Binocular Bonus Features
As a popular sport optic, there are multiple perks that manufacturers can tack on a pair of binoculars. Even if you have impaired vision in one eye, you can still adjust an independent focus binocular to cater to various eye strengths. But, then again, this feature can be very expensive and it may be more cost effective to go with a monocular. But, let's look into what specialist features a binocular can offer.
- Independent focus
- Image stabilization
- Ballistic reticles
- Built-in inclinometers
- Long-distance ranging
Monocular VS Binoculars The Race is On!
It's time to put the Binocular versus Monocular head to head in various activity-specific situations. Whether you find yourself in the open fields, dense woods, or even at the art museum, there's always a need for an optic on hand!
The increased depth of field and large objectives for low light conditions that you're getting from binoculars are definitely the advantages of having them in the hunt. Not only are you tracking, stalking, and watching moving targets with your binoculars, you're also needing to see acute details that a monocular might not be able to provide while you pan the area.
While a monocular is fast to pick up and use, the binoculars are faster for the eye to gather all the vital info you need when giving your target a once-over. That is, points, kill zones, gender, guesstimate distance, and any other info that specialist features can provide. The consensus is, binoculars take the trophy home today!
The monocular puts up fantastic competition in this arena. We all know that for serious bird watching, binoculars are always going to be the best way to go. You can glass comfortably for longer periods of time without eyestrain. You can track and scan for birds, observe as they land, peck, and take off in flight.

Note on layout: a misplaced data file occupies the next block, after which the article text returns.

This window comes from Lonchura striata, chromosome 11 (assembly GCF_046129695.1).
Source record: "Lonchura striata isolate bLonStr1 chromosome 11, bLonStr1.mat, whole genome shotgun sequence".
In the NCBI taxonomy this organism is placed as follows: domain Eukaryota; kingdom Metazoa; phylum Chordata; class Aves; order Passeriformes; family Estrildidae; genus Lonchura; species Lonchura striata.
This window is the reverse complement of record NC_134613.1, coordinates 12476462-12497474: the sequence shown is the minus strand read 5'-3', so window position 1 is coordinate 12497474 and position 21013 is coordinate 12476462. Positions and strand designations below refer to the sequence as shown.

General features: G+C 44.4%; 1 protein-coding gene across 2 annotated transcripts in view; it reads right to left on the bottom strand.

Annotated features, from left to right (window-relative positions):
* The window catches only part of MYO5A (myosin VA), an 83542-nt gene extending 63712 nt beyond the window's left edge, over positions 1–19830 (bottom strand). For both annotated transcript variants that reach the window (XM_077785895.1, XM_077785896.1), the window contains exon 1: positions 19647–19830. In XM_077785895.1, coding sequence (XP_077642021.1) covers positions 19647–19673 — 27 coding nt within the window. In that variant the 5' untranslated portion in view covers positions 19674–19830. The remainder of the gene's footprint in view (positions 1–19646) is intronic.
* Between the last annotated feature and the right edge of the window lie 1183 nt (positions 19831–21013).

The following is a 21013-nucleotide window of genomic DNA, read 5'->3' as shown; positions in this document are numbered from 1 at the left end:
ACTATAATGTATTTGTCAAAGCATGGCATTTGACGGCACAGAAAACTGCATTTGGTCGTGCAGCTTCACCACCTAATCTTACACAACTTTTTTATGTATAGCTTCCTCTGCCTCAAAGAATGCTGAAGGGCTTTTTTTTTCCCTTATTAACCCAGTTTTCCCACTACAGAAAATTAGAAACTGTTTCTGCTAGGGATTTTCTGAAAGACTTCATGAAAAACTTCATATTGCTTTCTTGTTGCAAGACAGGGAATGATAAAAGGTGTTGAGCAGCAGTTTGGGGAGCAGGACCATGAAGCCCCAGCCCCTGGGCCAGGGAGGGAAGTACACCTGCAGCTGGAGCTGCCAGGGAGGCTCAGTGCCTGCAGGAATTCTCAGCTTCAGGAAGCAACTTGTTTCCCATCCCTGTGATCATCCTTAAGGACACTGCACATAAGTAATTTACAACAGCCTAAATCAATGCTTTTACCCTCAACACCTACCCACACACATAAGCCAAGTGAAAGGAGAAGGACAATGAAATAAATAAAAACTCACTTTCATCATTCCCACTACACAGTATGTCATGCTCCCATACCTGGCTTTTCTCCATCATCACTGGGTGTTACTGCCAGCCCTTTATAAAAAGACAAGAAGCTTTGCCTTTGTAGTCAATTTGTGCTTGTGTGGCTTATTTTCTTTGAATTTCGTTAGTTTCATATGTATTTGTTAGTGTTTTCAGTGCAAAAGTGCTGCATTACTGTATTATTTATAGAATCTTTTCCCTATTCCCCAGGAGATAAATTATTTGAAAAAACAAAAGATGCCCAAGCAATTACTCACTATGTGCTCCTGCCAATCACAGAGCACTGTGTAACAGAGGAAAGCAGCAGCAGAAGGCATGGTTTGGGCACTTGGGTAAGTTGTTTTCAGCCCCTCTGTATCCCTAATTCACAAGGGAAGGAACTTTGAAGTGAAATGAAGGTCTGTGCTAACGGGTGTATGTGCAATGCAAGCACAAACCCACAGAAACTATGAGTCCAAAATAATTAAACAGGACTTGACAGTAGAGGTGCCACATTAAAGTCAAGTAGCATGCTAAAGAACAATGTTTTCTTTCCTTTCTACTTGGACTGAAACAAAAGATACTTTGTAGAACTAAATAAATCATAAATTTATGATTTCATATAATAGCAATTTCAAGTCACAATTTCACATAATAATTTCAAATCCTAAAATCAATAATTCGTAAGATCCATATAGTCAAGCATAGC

However, special monoculars can offer very close focus distances, and they are excellent if you need to pull them out of your pocket in an instant, especially if there's a butterfly that landed just mere feet from you. Unfortunately, they can't compare to binoculars, even compact ones, when you need two-handed steadiness.
Ultimately, it depends on if you're serious about birding and you're heading out specifically to catch some rare moments - you'll want binoculars. But, if you're walking out the door for a stroll and you're not sure if you'll catch some birds or not and want the convenience of having a compact and lightweight optic for those just-in-case moments, a monocular it is. So, what's the consensus?
For Hiking/Wildlife Observation
If you're absolutely fanatic about wildlife photography, you'll want a spotting scope. But, if you're out for a leisurely hike and hope to spot some wildlife while you're at it, a monocular will work just fine. They're fast to use, and it's most likely you're not so worried about deer spotting you first - you're out for a hike, right?
You won't have to worry about additional weight. Compact, folding binoculars can be very lightweight, but they can be knocked out of focus and are slower to open and align when you need them in a hurry. The point of it is, while on a hike, it's more probable that you'll see something ahead and you'll want a quick look before moving on.
Hiking can create a lot of disruption and noise, so it's very possible that wildlife will know you're coming from a mile away. Getting a quick peek from afar can be achieved with a monocular.